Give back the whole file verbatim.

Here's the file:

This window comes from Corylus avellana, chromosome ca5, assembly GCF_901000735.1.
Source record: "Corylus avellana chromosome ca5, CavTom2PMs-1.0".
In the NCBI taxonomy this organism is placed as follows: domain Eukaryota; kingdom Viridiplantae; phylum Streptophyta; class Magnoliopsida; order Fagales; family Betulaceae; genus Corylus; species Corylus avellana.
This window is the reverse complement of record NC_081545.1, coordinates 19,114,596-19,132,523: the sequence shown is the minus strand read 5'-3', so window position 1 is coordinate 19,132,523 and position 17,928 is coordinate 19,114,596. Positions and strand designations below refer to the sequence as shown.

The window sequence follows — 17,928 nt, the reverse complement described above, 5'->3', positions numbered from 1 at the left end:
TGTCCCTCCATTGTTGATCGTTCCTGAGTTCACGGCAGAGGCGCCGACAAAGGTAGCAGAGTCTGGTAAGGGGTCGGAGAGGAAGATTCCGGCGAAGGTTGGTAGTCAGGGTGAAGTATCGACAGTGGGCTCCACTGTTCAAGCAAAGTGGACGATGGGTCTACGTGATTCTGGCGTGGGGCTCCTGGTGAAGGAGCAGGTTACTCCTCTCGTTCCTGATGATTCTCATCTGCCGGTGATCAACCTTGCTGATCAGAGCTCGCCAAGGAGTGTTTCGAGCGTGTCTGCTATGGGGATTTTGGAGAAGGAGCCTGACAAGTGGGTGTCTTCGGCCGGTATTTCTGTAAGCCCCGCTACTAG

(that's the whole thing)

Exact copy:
This window comes from Corylus avellana, chromosome ca5, assembly GCF_901000735.1.
Source record: "Corylus avellana chromosome ca5, CavTom2PMs-1.0".
In the NCBI taxonomy this organism is placed as follows: domain Eukaryota; kingdom Viridiplantae; phylum Streptophyta; class Magnoliopsida; order Fagales; family Betulaceae; genus Corylus; species Corylus avellana.
This window is the reverse complement of record NC_081545.1, coordinates 19,114,596-19,132,523: the sequence shown is the minus strand read 5'-3', so window position 1 is coordinate 19,132,523 and position 17,928 is coordinate 19,114,596. Positions and strand designations below refer to the sequence as shown.

The window sequence follows — 17,928 nt, the reverse complement described above, 5'->3', positions numbered from 1 at the left end:
TGTCCCTCCATTGTTGATCGTTCCTGAGTTCACGGCAGAGGCGCCGACAAAGGTAGCAGAGTCTGGTAAGGGGTCGGAGAGGAAGATTCCGGCGAAGGTTGGTAGTCAGGGTGAAGTATCGACAGTGGGCTCCACTGTTCAAGCAAAGTGGACGATGGGTCTACGTGATTCTGGCGTGGGGCTCCTGGTGAAGGAGCAGGTTACTCCTCTCGTTCCTGATGATTCTCATCTGCCGGTGATCAACCTTGCTGATCAGAGCTCGCCAAGGAGTGTTTCGAGCGTGTCTGCTATGGGGATTTTGGAGAAGGAGCCTGACAAGTGGGTGTCTTCGGCCGGTATTTCTGTAAGCCCCGCTACTAG